Have you verified that the SD is wired correctly by running a program like the SdFat QuickStart example?

To try QuickStart insert code at the begining of setup() to set chip select for your device high like this:
Code:
void setup() {
  pinMode(YOUR_DEVICE_CS_PIN, OUTPUT);
  digitalWrite(YOUR_DEVICE_CS_PIN, HIGH);
  // rest of QuickStart setup code here
1074  Using Arduino / Storage / Re: How to use SD library over SPI for logging SPI sensors? on: June 07, 2012, 05:39:40 pm
The Arduino SPI library doesn't work well for sharing the SPI bus among/between devices.

The old version of SdFat used as the base SD.h also doesn't share the SPI bus well.

The problem is that all SPI options must be set each time you access an SPI device.

I am the author of SdFat and have modified newer versions of SdFat to set all SPI options each time SD chip select is made low.

The SPI library should be modified to take into account the fact that each SPI device require its SPI options to be set before transfering data.
1075  Using Arduino / Storage / SDXC and SdFat on: June 07, 2012, 12:21:21 pm
Any interest in using SDXC cards with SdFat? 

SDXC cards have a capacity from 64 GB to 2 TB.  Currently 64GB and 128GB cards are available.

SDXC cards are normally formatted with an exFAT file system but I was able to format a 64 GB SDXC card as FAT32 and use it with a modified version of SdFat.

I used this card http://www.amazon.com/Komputerbay-Speed-Class-Memory-Write/dp/B005793ZTW/ref=sr_1_11?s=electronics&ie=UTF8&qid=1339086813&sr=1-11

The card seems to be accepted by Windows 7 with the FAT32 format.  Windows 7 will only format the card exFAT or NTFS.

The FAT32 formatted card also seems to work with the preview version of Windows 8.

FAT32 formatted SDXC cards work on Linux and Macs and these systems will format an SDXC card as FAT32.

If there is interest, I will post a beta of SdFat that can read, write, and format SDXC cards FAT32.

The current version of SdFat has several problems with SDXC cards and the SdFormatter sketch will not correctly format SDXC cards as FAT32.

FAT32 limits individual files to a max size of 4 GB.  The SDXC standard exFAT format has no file size limit.

exFAT is a proprietary Microsoft file system.  I am following efforts to produce a stable open source exFAT implementation.
1076  Using Arduino / Storage / Re: Sdfatlib readData and readStart failing on: June 06, 2012, 08:15:15 am
The problem is myfile is not the object that can access the SD card.

You need to use sd.card() like this:
Code:
#include <SdFat.h>
SdFat sd;
SdFile file;
const int chipSelect = 10;
uint32_t bgnBlock;
uint32_t endBlock;
uint8_t bufferOne[512];
void setup() {
  Serial.begin(9600);
  if (!sd.init(SPI_FULL_SPEED, chipSelect)) sd.initErrorHalt();
  file.open("axelf.snd",O_READ);
  Serial.println(file.contiguousRange(&bgnBlock, &endBlock));
  Sd2Card *card = sd.card();
  Serial.println(card->readStart(bgnBlock));
  Serial.println(card->readData(bufferOne));
  for (uint8_t i = 0; i < 20; i++) {
  //  Serial.println(bufferOne[i], HEX);
  }
}
void loop() {}
1077  Using Arduino / Storage / Re: 1 GB microSD on MAC on: June 05, 2012, 12:39:18 pm
It might work but this is a poor solution.  Resistor based level shifters fail with many newer SD cards since new cards have edge detectors for the signals and resistors round signal edges.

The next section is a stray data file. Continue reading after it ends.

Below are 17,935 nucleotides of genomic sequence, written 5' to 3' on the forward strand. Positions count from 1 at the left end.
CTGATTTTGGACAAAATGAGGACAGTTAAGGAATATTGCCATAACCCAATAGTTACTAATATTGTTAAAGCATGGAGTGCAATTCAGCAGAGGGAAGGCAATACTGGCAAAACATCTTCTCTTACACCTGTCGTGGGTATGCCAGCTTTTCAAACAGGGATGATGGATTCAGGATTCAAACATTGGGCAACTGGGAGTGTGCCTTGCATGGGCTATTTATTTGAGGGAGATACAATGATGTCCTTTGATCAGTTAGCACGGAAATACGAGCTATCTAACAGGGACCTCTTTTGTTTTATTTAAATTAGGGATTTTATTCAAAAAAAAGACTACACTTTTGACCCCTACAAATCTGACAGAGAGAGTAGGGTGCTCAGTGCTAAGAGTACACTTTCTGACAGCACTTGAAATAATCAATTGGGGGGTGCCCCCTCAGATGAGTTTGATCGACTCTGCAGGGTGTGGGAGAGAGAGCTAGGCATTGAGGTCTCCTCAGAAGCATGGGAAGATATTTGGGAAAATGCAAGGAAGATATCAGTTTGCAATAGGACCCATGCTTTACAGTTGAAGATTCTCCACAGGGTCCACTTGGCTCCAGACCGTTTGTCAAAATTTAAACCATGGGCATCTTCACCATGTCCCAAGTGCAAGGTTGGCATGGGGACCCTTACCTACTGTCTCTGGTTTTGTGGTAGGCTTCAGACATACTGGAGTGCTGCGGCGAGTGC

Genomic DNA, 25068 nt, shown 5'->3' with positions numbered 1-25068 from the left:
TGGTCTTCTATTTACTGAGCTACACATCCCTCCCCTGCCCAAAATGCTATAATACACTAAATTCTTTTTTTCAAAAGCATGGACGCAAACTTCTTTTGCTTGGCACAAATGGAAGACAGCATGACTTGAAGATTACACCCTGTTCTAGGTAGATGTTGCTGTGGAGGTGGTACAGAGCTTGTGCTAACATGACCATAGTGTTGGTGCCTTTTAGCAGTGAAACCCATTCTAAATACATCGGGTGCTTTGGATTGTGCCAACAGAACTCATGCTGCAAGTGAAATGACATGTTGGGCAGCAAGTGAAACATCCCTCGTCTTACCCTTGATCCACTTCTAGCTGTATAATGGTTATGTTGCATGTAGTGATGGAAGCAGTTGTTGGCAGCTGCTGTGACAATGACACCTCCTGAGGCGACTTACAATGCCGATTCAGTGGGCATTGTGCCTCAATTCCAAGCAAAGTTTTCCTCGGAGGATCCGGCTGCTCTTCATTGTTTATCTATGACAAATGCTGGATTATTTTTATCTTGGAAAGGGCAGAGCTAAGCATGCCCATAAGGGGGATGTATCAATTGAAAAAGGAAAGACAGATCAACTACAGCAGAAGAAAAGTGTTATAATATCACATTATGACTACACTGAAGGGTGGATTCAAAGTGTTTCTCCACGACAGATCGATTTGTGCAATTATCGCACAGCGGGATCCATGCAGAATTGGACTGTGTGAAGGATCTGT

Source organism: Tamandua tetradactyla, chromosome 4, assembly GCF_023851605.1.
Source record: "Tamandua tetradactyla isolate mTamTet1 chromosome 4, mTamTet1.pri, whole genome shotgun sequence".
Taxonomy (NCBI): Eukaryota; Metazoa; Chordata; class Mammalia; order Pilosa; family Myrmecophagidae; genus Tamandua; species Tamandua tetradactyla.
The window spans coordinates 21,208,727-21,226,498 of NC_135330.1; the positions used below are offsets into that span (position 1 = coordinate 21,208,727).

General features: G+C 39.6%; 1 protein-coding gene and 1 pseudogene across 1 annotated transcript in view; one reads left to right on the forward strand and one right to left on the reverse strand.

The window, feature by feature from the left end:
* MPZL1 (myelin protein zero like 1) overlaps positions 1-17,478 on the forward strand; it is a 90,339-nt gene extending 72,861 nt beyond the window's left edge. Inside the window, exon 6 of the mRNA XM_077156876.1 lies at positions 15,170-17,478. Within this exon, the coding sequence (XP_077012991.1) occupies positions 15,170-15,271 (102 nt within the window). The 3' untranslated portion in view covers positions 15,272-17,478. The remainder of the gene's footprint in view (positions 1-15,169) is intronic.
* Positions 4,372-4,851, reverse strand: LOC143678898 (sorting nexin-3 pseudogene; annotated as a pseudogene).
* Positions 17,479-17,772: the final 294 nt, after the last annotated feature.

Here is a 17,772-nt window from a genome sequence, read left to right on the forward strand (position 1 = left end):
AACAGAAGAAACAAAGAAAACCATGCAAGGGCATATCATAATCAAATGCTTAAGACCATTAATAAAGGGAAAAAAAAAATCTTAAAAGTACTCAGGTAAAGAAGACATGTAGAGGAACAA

This is the reason that almost all commercial products now use semiconductor buffers/level shifters.

Good luck if you try it.  You might want to download the new SdFat beta and enable CRC to detect any data errors and slow down the SPI clock.

The SdFat beta with CRC is SdFatBeta20120327.zip http://code.google.com/p/beta-lib/downloads/list
1078  Development / Other Software Development / Re: ChibiOS/RT 2.4.1 RTOS update on: June 04, 2012, 04:31:31 pm
I don't think ChibiOS is the best choice but you can arrange for cooperative multitasking.

Quote
#define CH_TIME_QUANTUM   20

Round robin interval.

This constant is the number of system ticks allowed for the threads before preemption occurs. Setting this value to zero disables the preemption for threads with equal priority and the round robin becomes cooperative. Note that higher priority threads can still preempt, the kernel is always preemptive.

Note:
    Disabling the round robin preemption makes the kernel more compact and generally faster.

Definition at line 70 of file chconf.h.

Referenced by _scheduler_init(), chSchDoReschedule(), chSchGoSleepS(), and chSchWakeupS().
1079  Using Arduino / Storage / Re: What is the max microSD size for the eithernet shield? on: June 04, 2012, 04:14:42 pm
Yes they could be reformatted and I have an SDXC that I am playing with on Arduino.

The problem is that Microsoft can prevent reformatted SDXC cards from being used in their OSes and probably in Macs and many other devices that must license their exFat format. 

The SD association states that reformatted cards shall not be accepted by SD association members in products they produce.

I am looking at the Linux exFat driver but it is so incomplete.  Much of the exFat file system is still a mystery and the code has many gaps in file system declarations.

I expect there will be a good reverse engineered description of exFat and good open source code soon.
1080  Using Arduino / Storage / Re: 1 GB microSD on MAC on: June 04, 2012, 04:00:05 pm
Don't try any other micros SD cards.  They may be damaged by the high voltage signals.
As Sparkfun says about their shield:
Quote
All new microSD shields have a voltage converter chip on-board that converts the Arduino 5V signals to 3.3V signals in accordance with SD specifications. No more 'blown up' SD cards!

The best approach is to use a level shifter like these adapters/shields

http://www.adafruit.com/products/254

http://www.gravitech.us/micaad.html

http://www.sparkfun.com/products/9802

You could try resistor level shifters but these don't work well with many cards.  If you try this, slow down the SPI clock.